Second, the market is an important resource allocation mechanism at any given level of development. Economic growth occurs when firms are given the incentive system to take advantage of existing opportunities determined by the country’s endowment structure. They can also create potential new business niches by identifying and exploiting the economy’s latent comparative advantage. They spontaneously enter industries and choose technologies consistent with the economy’s comparative advantage only when the price system reflects the relative scarcity of factors in the country’s endowment. Therefore, a competitive market system should be the economy’s fundamental mechanism for resource allocation at each stage of its development. However, economic development is a dynamic process that requires industrial upgrading and corresponding improvements in ‘hard’ (tangible) and ‘soft’ (intangible) infrastructure at each stage. Such upgrading requires coordination and entails large externalities to firms’ transaction costs and returns to capital investment. Thus, in addition to an effective market mechanism, the government should play an active role in facilitating industrial upgrading and infrastructure improvements.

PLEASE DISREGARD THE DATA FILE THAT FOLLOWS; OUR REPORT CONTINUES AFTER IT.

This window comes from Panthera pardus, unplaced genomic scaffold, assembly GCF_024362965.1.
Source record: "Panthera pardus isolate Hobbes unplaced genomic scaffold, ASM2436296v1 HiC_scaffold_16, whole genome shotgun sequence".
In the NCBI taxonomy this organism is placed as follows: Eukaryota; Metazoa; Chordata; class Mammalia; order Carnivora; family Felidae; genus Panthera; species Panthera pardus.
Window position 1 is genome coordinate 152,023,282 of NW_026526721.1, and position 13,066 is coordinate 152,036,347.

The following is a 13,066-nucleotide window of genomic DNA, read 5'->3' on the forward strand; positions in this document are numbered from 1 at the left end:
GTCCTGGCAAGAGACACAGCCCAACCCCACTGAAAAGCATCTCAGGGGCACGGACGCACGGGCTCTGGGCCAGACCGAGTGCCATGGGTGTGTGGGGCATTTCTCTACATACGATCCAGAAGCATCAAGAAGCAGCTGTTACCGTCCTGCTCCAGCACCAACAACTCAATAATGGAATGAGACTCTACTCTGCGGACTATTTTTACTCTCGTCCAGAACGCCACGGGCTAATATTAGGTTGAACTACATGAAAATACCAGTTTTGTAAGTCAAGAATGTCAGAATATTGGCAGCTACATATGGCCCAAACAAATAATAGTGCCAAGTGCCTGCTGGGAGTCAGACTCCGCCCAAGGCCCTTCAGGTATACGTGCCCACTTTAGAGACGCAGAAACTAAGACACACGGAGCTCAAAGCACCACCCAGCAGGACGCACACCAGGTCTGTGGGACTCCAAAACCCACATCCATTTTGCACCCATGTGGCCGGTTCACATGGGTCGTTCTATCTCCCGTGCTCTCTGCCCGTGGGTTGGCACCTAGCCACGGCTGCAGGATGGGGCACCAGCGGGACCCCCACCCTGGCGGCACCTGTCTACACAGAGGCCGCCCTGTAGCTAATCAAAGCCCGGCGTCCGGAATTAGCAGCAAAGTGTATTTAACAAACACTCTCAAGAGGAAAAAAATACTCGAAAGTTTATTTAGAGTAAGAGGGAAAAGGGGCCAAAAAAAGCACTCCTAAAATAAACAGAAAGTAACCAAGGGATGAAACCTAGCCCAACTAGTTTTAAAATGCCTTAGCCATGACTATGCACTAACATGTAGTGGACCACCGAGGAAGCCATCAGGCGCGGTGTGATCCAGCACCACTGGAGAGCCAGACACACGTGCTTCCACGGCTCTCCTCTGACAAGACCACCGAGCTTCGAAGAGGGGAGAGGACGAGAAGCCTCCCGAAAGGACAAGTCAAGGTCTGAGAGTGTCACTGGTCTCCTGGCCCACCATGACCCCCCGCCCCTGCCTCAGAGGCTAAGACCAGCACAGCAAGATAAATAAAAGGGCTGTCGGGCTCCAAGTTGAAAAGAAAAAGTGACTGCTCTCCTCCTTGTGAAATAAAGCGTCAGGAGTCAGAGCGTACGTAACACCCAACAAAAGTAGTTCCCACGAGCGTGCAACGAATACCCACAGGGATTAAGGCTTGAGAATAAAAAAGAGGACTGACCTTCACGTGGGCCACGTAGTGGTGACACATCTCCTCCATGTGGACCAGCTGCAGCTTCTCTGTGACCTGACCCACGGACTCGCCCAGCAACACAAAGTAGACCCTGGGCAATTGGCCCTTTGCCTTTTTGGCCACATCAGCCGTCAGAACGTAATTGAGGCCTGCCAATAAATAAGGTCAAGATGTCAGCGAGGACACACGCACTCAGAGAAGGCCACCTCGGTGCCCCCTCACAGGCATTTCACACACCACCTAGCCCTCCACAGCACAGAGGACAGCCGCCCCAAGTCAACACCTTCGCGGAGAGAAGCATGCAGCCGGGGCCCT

A framework for conceptualizing the facilitating role of the government in industrial upgrading and economic diversification could involve a six-step process as follows. (1) Developing country governments can identify the list of tradable goods and services that have been produced for about 20 years in dynamically growing countries with similar endowment structures and a per capita income that is about 100 per cent higher than their own. (2) Among the industries in that list, the government may give priority to those in which some domestic private firms have already entered spontaneously, and try to identify and help remove the obstacles to their development. (3) Some of those industries in the list may be completely new to domestic firms; in such cases, the government could adopt specific measures to attract firms in the higher-income countries identified in the first step to invest in these industries. (4) Developing country governments should pay close attention to private enterprises’ successful self-discoveries of industries that are not included in the list identified in step (1) and provide support to scale up those industries. (5) In developing countries with poor infrastructure and an unfriendly business environment, the government can invest in industrial parks or export processing zones and make the necessary improvements to attract domestic private firms and/or foreign firms that may be willing to invest in the targeted industries. Finally (6) limited incentives may also be provided to domestic pioneer firms or foreign investors that work within the list of industries identified in step (1) in order to compensate for the non-rival, public knowledge created by their investments (Lin and Monga, 2010).

Such a systematic approach may be useful for formulating and implementing rigorously the type of strategic government intervention that Wade advocates in his very timely article.